Thursday, September 04, 2008


I heard on the radio this morning a sad tale of a young soldier who'd been refused a room at a hotel because the management said that soldiers weren't welcome. I don't know any more about the circumstances of that individual case. What struck me was that sometimes the people who are risking their lives to carry out the campaigns in Iraq and Afghanistan are being treated as though they made the political decision to start the campaign. They didn't - it was the Labour Prime Minister who took us into those wars on the coat-tails of the US president. Now, in September 2008, the campaign in both countries is to try to get to the point where the people of those countries feel safe and secure enough to go about their ordinary lives and rebuild their infrastructure from the debris of wars. An example was given in the news yesterday of the 6 days of fighting which it took to get a vital turbine to a dam in Afghanistan so that electricity generation can build up and people will have some of the basics we take for granted. At the end of the 6 days the officer in charge said it was the first time in 20+ years in the army that he'd needed to use every single resource available to him to achieve a goal. That included soldiers, missiles and helicopters.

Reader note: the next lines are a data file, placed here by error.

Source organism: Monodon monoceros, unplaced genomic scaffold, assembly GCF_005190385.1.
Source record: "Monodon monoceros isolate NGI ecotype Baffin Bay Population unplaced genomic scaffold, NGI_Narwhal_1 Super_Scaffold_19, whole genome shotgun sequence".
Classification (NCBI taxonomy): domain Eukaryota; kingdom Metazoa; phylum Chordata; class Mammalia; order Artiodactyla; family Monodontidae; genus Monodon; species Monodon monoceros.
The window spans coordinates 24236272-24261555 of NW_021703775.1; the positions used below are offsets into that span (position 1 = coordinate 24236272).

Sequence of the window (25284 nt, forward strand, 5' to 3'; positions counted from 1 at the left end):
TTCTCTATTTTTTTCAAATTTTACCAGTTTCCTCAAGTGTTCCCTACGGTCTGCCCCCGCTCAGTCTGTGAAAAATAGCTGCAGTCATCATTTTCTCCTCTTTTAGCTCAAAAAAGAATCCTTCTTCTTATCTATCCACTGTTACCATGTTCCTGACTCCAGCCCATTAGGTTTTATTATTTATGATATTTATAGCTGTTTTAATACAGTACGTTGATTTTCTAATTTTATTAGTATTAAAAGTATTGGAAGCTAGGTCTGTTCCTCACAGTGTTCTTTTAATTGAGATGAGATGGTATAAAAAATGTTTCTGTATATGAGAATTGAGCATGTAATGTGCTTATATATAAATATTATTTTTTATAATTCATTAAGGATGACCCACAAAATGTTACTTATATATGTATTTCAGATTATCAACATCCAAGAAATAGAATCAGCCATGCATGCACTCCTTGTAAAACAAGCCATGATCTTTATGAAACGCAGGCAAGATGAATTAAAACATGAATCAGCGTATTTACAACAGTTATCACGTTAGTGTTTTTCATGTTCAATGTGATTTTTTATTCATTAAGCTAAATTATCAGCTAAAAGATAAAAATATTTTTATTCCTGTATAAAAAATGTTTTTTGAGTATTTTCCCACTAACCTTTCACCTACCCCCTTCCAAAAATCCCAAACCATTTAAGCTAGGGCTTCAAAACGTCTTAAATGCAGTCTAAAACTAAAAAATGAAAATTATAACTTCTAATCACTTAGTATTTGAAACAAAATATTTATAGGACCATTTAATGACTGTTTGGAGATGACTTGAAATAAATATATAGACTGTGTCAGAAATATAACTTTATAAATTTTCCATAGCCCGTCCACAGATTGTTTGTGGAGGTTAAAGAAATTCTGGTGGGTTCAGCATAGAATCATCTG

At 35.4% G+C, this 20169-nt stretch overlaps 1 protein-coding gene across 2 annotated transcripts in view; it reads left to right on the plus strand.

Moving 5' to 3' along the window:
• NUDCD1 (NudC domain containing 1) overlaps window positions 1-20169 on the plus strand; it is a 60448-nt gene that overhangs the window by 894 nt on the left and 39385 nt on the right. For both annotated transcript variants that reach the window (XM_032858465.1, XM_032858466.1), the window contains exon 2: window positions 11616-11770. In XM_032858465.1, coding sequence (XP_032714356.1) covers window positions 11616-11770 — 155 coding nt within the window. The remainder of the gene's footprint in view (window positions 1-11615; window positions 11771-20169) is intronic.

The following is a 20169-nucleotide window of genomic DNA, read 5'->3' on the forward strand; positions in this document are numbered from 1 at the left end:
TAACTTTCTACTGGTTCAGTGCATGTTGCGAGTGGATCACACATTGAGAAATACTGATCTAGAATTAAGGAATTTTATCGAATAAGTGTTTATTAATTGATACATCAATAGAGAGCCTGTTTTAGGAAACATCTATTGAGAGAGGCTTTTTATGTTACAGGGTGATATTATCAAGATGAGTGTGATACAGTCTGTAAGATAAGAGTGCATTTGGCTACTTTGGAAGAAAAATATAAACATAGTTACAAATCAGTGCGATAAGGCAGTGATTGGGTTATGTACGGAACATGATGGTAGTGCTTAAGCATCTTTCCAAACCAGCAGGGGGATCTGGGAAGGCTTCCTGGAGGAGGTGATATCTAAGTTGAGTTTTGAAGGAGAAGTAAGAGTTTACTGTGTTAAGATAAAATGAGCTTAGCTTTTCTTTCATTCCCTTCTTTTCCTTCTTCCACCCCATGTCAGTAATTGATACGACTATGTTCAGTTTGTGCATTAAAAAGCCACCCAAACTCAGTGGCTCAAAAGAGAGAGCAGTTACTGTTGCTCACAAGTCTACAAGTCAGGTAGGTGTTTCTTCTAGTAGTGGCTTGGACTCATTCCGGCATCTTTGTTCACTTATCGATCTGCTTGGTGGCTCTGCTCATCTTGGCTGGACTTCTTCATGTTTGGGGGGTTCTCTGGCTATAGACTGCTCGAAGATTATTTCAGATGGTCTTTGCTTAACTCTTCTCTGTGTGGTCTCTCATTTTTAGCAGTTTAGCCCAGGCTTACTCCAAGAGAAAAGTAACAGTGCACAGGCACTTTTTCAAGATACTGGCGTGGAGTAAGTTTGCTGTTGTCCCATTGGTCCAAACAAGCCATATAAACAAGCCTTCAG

I recently finished reading "A Thousand Splendid Suns" by Khaled Hosseini. If you haven't read it I recommend it - the voice of ordinary Afghans seems to leap off the page, full of hope but also of desperation. I have a particular interest because the first asylum seeker I ever met came from Kabul and was followed by several more, all with harrowing tales but also with a great love of their country and hope that one day they'd be able to return and live in peace. Let's give our armed forces the support they need to help both Iraq and Afghanistan to that stage. And let's make sure that no future government can send them into conflict on such flimsy grounds as the last one did.

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